Most Frequently Observed Adverse Drug Reactions in mCRC (≥30%): The most frequently observed adverse drug reactions (≥30%) in Stivarga-treated patients vs placebo-treated patients in mCRC, respectively, were: asthenia/fatigue (64% vs 46%), decreased appetite and food intake (47% vs 28%), HFSR/PPE (45% vs 7%), diarrhea (43% vs 17%), mucositis (33% vs 5%), weight loss (32% vs 10%), infection (31% vs 17%), hypertension (30% vs 8%), and dysphonia (30% vs 6%).
Most Frequently Observed Adverse Drug Reactions in GIST (≥30%): The most frequently observed adverse drug reactions (≥30%) in Stivarga-treated patients vs placebo-treated patients in GIST, respectively, were: HFSR/PPE (67% vs 12%), hypertension (59% vs 27%), asthenia/fatigue (52% vs 39%), diarrhea (47% vs 9%), mucositis (40% vs 8%), dysphonia (39% vs 9%), infection (32% vs 5%), decreased appetite and food intake (31% vs 21%), and rash (30% vs 3%).
For full Prescribing Information, including the Boxed Warning, visit http://labeling.bayerhealthcare.com/html/products/pi/Stivarga_PI.pdf.
About the National Surgical Adjuvant Breast and Bowel Project
The National Surgical Adjuvant Breast and Bowel Project (NSABP) is a clinical trials cooperative group supported since its inception by the National Cancer Institute (NCI).
Since its beginning the NSABP has enrolled more than 110,000 women and men in clinical trials in breast and colorectal cancer. Headquartered in Pittsburgh, Pennsylvania, the NSABP has research sites at nearly 1000 major medical centers, university hospitals, large oncology practice groups, and health maintenance organizations in the United States, Canada, Puerto Rico, Australia, and Ireland. In addition to federally sponsored studies, the NSABP also conducts research supported by other resources.
About Oncology at Bayer
Bayer is committed to delivering science for a better life by advancing a portfolio of innovative treatments. The oncology franchise at Bayer now includes three oncology products and several other compounds in various stages of clinical development. Together, these products reflect the company's approach to research, which prioritizes targets and pathways with the potential to impact the way that cancer is treated.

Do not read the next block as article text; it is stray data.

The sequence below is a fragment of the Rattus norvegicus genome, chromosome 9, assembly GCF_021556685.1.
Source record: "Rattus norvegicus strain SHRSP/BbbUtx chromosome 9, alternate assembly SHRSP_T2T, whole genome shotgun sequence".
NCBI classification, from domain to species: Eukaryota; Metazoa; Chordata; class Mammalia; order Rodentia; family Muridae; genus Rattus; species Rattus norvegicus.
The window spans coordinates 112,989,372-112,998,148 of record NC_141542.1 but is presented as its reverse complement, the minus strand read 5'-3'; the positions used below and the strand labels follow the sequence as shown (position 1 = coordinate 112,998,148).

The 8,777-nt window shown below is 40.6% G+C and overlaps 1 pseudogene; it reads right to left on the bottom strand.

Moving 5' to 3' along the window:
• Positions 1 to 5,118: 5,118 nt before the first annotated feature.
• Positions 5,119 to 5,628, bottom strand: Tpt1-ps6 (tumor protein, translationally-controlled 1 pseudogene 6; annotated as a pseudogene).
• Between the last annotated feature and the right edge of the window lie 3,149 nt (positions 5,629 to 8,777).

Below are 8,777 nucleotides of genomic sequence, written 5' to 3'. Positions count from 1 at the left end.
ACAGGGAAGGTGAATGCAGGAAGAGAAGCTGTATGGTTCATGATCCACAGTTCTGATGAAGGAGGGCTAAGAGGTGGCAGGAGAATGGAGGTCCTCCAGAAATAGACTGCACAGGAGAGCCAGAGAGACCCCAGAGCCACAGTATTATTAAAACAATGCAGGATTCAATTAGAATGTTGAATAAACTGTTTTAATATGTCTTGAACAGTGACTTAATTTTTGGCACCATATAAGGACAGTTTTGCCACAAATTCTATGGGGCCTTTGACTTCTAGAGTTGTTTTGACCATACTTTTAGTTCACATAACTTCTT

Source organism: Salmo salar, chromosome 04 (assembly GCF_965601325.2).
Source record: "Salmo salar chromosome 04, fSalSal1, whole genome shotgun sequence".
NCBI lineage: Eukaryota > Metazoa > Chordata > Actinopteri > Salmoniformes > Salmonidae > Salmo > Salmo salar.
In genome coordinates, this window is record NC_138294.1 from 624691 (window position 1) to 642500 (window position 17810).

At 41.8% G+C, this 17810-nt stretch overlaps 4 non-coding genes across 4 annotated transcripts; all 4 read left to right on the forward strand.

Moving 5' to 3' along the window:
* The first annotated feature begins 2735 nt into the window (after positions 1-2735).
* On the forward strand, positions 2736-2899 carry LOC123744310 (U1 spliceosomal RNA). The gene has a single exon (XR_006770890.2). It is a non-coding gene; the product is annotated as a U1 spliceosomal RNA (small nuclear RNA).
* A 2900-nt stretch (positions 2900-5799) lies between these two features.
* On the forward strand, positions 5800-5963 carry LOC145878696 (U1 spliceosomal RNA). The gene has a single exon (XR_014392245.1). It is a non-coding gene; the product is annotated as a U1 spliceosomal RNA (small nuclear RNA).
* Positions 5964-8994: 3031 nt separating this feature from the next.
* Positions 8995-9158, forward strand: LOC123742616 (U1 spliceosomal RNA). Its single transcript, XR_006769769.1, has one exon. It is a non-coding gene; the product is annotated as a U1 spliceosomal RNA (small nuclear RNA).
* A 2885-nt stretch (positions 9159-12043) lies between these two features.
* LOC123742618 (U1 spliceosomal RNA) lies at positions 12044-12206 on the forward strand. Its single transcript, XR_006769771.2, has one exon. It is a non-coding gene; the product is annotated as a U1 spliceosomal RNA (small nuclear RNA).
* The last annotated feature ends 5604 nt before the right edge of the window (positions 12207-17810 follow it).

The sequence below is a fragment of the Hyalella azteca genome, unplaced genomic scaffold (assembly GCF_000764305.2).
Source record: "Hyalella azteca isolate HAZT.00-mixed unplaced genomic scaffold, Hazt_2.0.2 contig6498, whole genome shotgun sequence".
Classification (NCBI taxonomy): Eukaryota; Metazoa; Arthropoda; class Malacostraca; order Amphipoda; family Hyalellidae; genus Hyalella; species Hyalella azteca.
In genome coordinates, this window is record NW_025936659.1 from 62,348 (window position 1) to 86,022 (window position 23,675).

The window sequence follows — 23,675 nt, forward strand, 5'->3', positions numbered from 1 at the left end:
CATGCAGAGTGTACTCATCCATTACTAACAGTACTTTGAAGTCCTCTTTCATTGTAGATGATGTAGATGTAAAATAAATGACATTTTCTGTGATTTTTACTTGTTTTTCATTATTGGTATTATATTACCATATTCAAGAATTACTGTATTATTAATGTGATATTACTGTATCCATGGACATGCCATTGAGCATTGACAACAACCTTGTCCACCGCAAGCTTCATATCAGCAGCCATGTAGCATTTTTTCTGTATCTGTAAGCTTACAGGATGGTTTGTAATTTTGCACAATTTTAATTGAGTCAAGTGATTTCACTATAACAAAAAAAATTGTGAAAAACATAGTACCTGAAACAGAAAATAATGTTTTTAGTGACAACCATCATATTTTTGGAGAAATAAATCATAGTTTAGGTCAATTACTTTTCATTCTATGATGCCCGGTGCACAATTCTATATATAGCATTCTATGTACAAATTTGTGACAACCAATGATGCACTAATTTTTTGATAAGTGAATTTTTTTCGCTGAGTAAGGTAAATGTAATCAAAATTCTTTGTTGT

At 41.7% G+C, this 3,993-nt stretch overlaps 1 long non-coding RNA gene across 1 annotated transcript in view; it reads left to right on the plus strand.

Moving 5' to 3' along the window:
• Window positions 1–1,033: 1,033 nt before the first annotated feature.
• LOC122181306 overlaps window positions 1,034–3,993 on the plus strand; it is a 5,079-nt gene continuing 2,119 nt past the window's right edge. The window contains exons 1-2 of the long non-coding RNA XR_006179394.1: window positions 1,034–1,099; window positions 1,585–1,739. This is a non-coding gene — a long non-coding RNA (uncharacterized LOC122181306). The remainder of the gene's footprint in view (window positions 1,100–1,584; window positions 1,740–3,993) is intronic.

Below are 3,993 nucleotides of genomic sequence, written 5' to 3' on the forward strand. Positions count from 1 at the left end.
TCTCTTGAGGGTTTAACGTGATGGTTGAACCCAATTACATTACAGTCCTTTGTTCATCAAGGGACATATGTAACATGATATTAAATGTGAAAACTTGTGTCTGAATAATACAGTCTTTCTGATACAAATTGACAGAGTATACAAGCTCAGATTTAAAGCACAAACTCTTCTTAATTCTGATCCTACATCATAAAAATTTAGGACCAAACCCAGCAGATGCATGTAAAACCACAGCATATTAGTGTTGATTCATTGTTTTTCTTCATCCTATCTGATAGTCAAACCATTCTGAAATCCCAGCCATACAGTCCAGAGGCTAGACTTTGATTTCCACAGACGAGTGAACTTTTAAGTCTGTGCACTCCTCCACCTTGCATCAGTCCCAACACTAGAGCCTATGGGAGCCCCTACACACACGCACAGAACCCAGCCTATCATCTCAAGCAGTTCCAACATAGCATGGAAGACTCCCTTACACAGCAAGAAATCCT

Bayer: Science For A Better Life
Bayer is a global enterprise with core competencies in the Life Science fields of health care and agriculture. Its products and services are designed to benefit people and improve their quality of life. At the same time, the Group aims to create value through innovation, growth and high earning power. Bayer is committed to the principles of sustainable development and to its social and ethical responsibilities as a corporate citizen. In fiscal 2015, the Group employed around 117,000 people and had sales of EUR 46.3 billion. Capital expenditures amounted to EUR 2.6 billion, R&D expenses to EUR 4.3 billion. These figures include those for the high-tech polymers business, which was floated on the stock market as an independent company named Covestro on October 6, 2015. For more information, go to www.bayer.us.
© 2016 Bayer Pharmaceuticals Inc.
BAYER, the Bayer Cross and Stivarga are registered trademarks of Bayer.
This news release may contain forward-looking statements based on current assumptions and forecasts made by Bayer Group or subgroup management. Various known and unknown risks, uncertainties and other factors could lead to material differences between the actual future results, financial situation, development or performance of the company and the estimates given here. These factors include those discussed in Bayer's public reports which are available on the Bayer website at www.bayer.com. The company assumes no liability whatsoever to update these forward-looking statements or to conform them to future events or developments.
- American Cancer Society. Colorectal Cancer. What is Colorectal Cancer? http://www.cancer.org/cancer/colonandrectumcancer/detailedguide/colorectal-cancer-what-is-colorectal-cancer. Accessed on May 3, 2016
- American Cancer Society. Colorectal Cancer.Treatment of colon cancer, stage. http://www.cancer.org/cancer/colonandrectumcancer/detailedguide/colorectal-cancer-treating-by-stage-colon. Accessed on May 3, 2016.
- American Cancer Society. Cancer Facts and Figures 2016. Available at: ="http://www.cancer.org/acs/groups/content/@research/documents/document/acspc-047079.pdf" rel="nofollow" target="_blank">http://www.cancer.org/acs/groups/content/@research/documents/document/acspc-047079.pdf. Accessed on February 9, 2016.
- American Cancer Society. Colorectal Cancer Facts & Figures 2014-2016. Available at: http://www.cancer.org/acs/groups/content/documents/document/acspc-042280.pdf. Accessed on February 9, 2016.
- STIVARGA® (regorafenib) [Prescribing Information]. Whippany, NJ: Bayer HealthCare Pharmaceuticals, April 2015.